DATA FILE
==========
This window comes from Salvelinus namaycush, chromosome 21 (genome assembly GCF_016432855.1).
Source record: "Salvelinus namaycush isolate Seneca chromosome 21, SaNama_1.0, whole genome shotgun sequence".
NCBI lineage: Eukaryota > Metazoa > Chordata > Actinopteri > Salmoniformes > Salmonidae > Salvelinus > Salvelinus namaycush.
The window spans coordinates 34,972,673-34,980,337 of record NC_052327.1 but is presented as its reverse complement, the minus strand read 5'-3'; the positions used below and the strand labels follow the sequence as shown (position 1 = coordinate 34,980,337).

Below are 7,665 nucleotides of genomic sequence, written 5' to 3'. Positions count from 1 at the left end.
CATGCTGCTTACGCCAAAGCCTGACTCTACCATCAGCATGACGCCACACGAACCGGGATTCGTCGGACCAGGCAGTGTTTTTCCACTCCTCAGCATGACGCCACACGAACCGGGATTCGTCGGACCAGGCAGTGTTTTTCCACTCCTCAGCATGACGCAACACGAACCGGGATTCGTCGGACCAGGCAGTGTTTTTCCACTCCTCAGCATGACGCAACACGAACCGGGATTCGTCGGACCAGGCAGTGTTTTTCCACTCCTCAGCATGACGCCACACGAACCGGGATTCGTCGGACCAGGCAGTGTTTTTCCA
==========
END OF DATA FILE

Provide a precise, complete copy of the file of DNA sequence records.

This window comes from Salvelinus namaycush, chromosome 21 (genome assembly GCF_016432855.1).
Source record: "Salvelinus namaycush isolate Seneca chromosome 21, SaNama_1.0, whole genome shotgun sequence".
NCBI lineage: Eukaryota > Metazoa > Chordata > Actinopteri > Salmoniformes > Salmonidae > Salvelinus > Salvelinus namaycush.
The window spans coordinates 34,972,673-34,980,337 of record NC_052327.1 but is presented as its reverse complement, the minus strand read 5'-3'; the positions used below and the strand labels follow the sequence as shown (position 1 = coordinate 34,980,337).

Below are 7,665 nucleotides of genomic sequence, written 5' to 3'. Positions count from 1 at the left end.
CATGCTGCTTACGCCAAAGCCTGACTCTACCATCAGCATGACGCCACACGAACCGGGATTCGTCGGACCAGGCAGTGTTTTTCCACTCCTCAGCATGACGCCACACGAACCGGGATTCGTCGGACCAGGCAGTGTTTTTCCACTCCTCAGCATGACGCAACACGAACCGGGATTCGTCGGACCAGGCAGTGTTTTTCCACTCCTCAGCATGACGCAACACGAACCGGGATTCGTCGGACCAGGCAGTGTTTTTCCACTCCTCAGCATGACGCCACACGAACCGGGATTCGTCGGACCAGGCAGTGTTTTTCCA